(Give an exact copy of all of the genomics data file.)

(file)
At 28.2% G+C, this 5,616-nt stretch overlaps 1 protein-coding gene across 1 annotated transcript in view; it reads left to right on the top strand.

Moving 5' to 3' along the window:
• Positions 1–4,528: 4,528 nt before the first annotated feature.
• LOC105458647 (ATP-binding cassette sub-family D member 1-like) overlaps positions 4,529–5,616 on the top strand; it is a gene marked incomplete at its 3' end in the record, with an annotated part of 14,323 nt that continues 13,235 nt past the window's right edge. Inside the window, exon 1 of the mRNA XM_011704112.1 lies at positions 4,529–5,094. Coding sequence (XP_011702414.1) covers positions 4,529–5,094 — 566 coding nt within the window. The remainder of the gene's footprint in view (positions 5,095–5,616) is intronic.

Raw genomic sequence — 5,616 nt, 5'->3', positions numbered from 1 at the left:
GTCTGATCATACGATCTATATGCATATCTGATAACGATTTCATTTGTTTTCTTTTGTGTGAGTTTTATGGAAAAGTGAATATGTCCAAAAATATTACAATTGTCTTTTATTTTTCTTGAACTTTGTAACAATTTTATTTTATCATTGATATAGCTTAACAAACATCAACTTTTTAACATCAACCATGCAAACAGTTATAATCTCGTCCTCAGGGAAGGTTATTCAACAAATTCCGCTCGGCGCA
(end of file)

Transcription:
At 28.2% G+C, this 5,616-nt stretch overlaps 1 protein-coding gene across 1 annotated transcript in view; it reads left to right on the top strand.

Moving 5' to 3' along the window:
• Positions 1–4,528: 4,528 nt before the first annotated feature.
• LOC105458647 (ATP-binding cassette sub-family D member 1-like) overlaps positions 4,529–5,616 on the top strand; it is a gene marked incomplete at its 3' end in the record, with an annotated part of 14,323 nt that continues 13,235 nt past the window's right edge. Inside the window, exon 1 of the mRNA XM_011704112.1 lies at positions 4,529–5,094. Coding sequence (XP_011702414.1) covers positions 4,529–5,094 — 566 coding nt within the window. The remainder of the gene's footprint in view (positions 5,095–5,616) is intronic.

Raw genomic sequence — 5,616 nt, 5'->3', positions numbered from 1 at the left:
GTCTGATCATACGATCTATATGCATATCTGATAACGATTTCATTTGTTTTCTTTTGTGTGAGTTTTATGGAAAAGTGAATATGTCCAAAAATATTACAATTGTCTTTTATTTTTCTTGAACTTTGTAACAATTTTATTTTATCATTGATATAGCTTAACAAACATCAACTTTTTAACATCAACCATGCAAACAGTTATAATCTCGTCCTCAGGGAAGGTTATTCAACAAATTCCGCTCGGCGCA